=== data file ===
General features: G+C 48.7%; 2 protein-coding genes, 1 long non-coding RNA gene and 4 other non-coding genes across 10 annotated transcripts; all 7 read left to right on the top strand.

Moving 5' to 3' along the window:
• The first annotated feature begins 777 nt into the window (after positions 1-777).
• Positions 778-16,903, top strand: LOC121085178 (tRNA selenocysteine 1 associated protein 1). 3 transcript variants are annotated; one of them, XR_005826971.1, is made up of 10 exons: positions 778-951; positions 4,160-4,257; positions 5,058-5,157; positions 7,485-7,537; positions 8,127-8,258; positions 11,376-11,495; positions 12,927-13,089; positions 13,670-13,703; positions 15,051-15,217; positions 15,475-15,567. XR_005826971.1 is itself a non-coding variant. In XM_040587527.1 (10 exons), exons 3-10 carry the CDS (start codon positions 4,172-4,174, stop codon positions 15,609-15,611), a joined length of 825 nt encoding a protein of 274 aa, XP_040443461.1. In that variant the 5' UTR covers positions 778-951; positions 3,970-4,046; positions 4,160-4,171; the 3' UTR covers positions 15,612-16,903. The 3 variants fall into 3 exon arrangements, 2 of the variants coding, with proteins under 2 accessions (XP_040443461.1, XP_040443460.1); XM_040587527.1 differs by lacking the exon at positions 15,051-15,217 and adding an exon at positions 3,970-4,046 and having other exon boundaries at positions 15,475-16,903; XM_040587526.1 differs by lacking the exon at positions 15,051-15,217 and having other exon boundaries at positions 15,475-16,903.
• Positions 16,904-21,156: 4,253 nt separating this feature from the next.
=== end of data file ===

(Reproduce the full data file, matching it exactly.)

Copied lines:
General features: G+C 48.7%; 2 protein-coding genes, 1 long non-coding RNA gene and 4 other non-coding genes across 10 annotated transcripts; all 7 read left to right on the top strand.

Moving 5' to 3' along the window:
• The first annotated feature begins 777 nt into the window (after positions 1-777).
• Positions 778-16,903, top strand: LOC121085178 (tRNA selenocysteine 1 associated protein 1). 3 transcript variants are annotated; one of them, XR_005826971.1, is made up of 10 exons: positions 778-951; positions 4,160-4,257; positions 5,058-5,157; positions 7,485-7,537; positions 8,127-8,258; positions 11,376-11,495; positions 12,927-13,089; positions 13,670-13,703; positions 15,051-15,217; positions 15,475-15,567. XR_005826971.1 is itself a non-coding variant. In XM_040587527.1 (10 exons), exons 3-10 carry the CDS (start codon positions 4,172-4,174, stop codon positions 15,609-15,611), a joined length of 825 nt encoding a protein of 274 aa, XP_040443461.1. In that variant the 5' UTR covers positions 778-951; positions 3,970-4,046; positions 4,160-4,171; the 3' UTR covers positions 15,612-16,903. The 3 variants fall into 3 exon arrangements, 2 of the variants coding, with proteins under 2 accessions (XP_040443461.1, XP_040443460.1); XM_040587527.1 differs by lacking the exon at positions 15,051-15,217 and adding an exon at positions 3,970-4,046 and having other exon boundaries at positions 15,475-16,903; XM_040587526.1 differs by lacking the exon at positions 15,051-15,217 and having other exon boundaries at positions 15,475-16,903.
• Positions 16,904-21,156: 4,253 nt separating this feature from the next.